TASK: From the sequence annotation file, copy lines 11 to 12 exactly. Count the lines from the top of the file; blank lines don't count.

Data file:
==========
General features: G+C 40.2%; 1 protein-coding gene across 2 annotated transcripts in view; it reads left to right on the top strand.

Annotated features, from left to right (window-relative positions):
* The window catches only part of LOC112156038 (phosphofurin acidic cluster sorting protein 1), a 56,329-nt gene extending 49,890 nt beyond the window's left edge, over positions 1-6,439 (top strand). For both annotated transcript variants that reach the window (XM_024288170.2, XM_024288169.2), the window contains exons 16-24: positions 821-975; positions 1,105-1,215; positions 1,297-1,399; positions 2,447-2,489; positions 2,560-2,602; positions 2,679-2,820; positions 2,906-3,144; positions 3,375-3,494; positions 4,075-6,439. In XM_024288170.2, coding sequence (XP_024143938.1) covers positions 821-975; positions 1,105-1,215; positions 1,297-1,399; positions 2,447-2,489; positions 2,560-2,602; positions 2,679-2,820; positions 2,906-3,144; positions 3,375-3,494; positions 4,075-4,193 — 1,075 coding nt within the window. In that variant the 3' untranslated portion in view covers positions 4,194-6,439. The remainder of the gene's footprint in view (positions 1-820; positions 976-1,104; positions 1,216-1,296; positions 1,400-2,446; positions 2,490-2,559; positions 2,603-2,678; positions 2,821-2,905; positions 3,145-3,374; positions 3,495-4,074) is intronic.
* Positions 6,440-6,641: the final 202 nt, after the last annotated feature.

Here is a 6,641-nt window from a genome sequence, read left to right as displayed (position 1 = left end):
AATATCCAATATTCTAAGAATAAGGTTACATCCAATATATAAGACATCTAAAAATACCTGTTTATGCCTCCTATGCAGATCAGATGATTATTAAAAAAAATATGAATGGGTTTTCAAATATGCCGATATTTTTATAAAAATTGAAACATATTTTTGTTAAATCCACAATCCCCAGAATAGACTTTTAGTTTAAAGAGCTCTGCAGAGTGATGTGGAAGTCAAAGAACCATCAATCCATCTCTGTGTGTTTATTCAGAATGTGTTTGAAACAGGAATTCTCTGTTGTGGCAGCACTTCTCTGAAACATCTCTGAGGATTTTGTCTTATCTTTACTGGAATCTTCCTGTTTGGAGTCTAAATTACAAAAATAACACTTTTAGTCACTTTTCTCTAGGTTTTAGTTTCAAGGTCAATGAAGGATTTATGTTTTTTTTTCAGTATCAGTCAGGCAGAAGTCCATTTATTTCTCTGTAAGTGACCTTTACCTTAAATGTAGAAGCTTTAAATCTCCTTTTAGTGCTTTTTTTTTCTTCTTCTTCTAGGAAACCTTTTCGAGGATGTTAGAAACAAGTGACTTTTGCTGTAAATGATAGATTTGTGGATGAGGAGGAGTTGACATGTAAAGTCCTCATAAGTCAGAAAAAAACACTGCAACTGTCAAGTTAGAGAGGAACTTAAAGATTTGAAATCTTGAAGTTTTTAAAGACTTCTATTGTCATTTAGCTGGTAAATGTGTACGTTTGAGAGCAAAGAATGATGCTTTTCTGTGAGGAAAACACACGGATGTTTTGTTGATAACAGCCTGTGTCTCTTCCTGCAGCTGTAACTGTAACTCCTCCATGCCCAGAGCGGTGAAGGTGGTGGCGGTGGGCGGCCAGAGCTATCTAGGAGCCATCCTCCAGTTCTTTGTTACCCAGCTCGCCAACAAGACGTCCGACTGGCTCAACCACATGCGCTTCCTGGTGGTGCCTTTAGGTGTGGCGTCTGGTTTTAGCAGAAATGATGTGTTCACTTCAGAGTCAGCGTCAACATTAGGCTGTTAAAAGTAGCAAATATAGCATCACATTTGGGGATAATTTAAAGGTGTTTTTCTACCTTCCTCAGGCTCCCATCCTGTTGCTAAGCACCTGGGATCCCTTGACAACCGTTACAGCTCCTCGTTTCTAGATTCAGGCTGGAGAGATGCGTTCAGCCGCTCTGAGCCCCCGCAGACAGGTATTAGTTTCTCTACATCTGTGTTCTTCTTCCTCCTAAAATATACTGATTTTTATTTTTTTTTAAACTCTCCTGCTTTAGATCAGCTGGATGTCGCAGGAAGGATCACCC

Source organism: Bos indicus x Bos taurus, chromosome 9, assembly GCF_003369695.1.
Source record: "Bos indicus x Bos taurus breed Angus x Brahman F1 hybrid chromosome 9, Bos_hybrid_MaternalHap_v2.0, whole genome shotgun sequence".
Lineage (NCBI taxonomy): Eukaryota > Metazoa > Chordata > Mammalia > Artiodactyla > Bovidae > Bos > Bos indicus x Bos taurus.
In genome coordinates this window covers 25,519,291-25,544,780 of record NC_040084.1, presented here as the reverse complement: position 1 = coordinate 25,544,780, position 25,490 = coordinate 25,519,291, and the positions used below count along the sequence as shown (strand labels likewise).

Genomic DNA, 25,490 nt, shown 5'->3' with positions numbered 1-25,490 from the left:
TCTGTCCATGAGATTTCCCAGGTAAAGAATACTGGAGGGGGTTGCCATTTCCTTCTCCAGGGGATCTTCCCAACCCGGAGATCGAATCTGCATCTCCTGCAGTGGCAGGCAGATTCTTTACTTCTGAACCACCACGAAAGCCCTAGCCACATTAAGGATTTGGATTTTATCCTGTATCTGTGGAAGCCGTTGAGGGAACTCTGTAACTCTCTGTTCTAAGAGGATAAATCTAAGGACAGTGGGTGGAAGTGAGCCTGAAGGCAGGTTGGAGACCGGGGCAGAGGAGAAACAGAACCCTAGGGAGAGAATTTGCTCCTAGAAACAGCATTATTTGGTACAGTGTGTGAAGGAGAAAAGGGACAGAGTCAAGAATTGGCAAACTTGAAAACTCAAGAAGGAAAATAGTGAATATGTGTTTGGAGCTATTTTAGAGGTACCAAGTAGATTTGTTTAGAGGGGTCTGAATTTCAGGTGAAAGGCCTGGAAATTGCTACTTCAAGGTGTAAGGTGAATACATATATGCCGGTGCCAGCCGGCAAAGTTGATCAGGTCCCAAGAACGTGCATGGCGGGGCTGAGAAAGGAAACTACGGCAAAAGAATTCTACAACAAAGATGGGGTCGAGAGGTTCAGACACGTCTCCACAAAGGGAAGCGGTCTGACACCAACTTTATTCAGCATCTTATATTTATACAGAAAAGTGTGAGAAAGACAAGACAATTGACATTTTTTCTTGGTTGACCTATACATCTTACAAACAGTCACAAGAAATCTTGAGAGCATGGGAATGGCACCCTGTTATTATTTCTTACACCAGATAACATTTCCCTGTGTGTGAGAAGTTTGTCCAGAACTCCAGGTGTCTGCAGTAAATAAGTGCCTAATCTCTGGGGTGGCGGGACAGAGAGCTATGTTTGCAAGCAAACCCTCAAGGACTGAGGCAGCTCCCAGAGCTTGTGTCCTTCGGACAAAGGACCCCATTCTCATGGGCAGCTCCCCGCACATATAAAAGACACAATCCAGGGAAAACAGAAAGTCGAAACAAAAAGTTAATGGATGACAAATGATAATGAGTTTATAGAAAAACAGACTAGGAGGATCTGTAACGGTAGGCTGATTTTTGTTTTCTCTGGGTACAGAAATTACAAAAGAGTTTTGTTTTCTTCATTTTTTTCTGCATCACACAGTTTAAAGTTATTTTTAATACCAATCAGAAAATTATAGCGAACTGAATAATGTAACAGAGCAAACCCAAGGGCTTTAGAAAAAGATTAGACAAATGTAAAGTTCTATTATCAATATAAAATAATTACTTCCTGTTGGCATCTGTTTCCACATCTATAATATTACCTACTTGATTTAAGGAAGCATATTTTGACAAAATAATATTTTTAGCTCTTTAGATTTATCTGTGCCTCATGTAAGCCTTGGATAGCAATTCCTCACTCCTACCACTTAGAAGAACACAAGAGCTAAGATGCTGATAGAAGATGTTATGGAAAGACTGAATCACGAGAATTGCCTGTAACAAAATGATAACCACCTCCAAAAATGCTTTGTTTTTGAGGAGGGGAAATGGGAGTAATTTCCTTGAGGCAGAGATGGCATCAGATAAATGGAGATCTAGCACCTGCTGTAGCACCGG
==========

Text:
Genomic DNA, 25,490 nt, shown 5'->3' with positions numbered 1-25,490 from the left:
TCTGTCCATGAGATTTCCCAGGTAAAGAATACTGGAGGGGGTTGCCATTTCCTTCTCCAGGGGATCTTCCCAACCCGGAGATCGAATCTGCATCTCCTGCAGTGGCAGGCAGATTCTTTACTTCTGAACCACCACGAAAGCCCTAGCCACATTAAGGATTTGGATTTTATCCTGTATCTGTGGAAGCCGTTGAGGGAACTCTGTAACTCTCTGTTCTAAGAGGATAAATCTAAGGACAGTGGGTGGAAGTGAGCCTGAAGGCAGGTTGGAGACCGGGGCAGAGGAGAAACAGAACCCTAGGGAGAGAATTTGCTCCTAGAAACAGCATTATTTGGTACAGTGTGTGAAGGAGAAAAGGGACAGAGTCAAGAATTGGCAAACTTGAAAACTCAAGAAGGAAAATAGTGAATATGTGTTTGGAGCTATTTTAGAGGTACCAAGTAGATTTGTTTAGAGGGGTCTGAATTTCAGGTGAAAGGCCTGGAAATTGCTACTTCAAGGTGTAAGGTGAATACATATATGCCGGTGCCAGCCGGCAAAGTTGATCAGGTCCCAAGAACGTGCATGGCGGGGCTGAGAAAGGAAACTACGGCAAAAGAATTCTACAACAAAGATGGGGTCGAGAGGTTCAGACACGTCTCCACAAAGGGAAGCGGTCTGACACCAACTTTATTCAGCATCTTATATTTATACAGAAAAGTGTGAGAAAGACAAGACAATTGACATTTTTTCTTGGTTGACCTATACATCTTACAAACAGTCACAAGAAATCTTGAGAGCATGGGAATGGCACCCTGTTATTATTTCTTACACCAGATAACATTTCCCTGTGTGTGAGAAGTTTGTCCAGAACTCCAGGTGTCTGCAGTAAATAAGTGCCTAATCTCTGGGGTGGCGGGACAGAGAGCTATGTTTGCAAGCAAACCCTCAAGGACTGAGGCAGCTCCCAGAGCTTGTGTCCTTCGGACAAAGGACCCCATTCTCATGGGCAGCTCCCCGCACATATAAAAGACACAATCCAGGGAAAACAGAAAGTCGAAACAAAAAGTTAATGGATGACAAATGATAATGAGTTTATAGAAAAACAGACTAGGAGGATCTGTAACGGTAGGCTGATTTTTGTTTTCTCTGGGTACAGAAATTACAAAAGAGTTTTGTTTTCTTCATTTTTTTCTGCATCACACAGTTTAAAGTTATTTTTAATACCAATCAGAAAATTATAGCGAACTGAATAATGTAACAGAGCAAACCCAAGGGCTTTAGAAAAAGATTAGACAAATGTAAAGTTCTATTATCAATATAAAATAATTACTTCCTGTTGGCATCTGTTTCCACATCTATAATATTACCTACTTGATTTAAGGAAGCATATTTTGACAAAATAATATTTTTAGCTCTTTAGATTTATCTGTGCCTCATGTAAGCCTTGGATAGCAATTCCTCACTCCTACCACTTAGAAGAACACAAGAGCTAAGATGCTGATAGAAGATGTTATGGAAAGACTGAATCACGAGAATTGCCTGTAACAAAATGATAACCACCTCCAAAAATGCTTTGTTTTTGAGGAGGGGAAATGGGAGTAATTTCCTTGAGGCAGAGATGGCATCAGATAAATGGAGATCTAGCACCTGCTGTAGCACCGG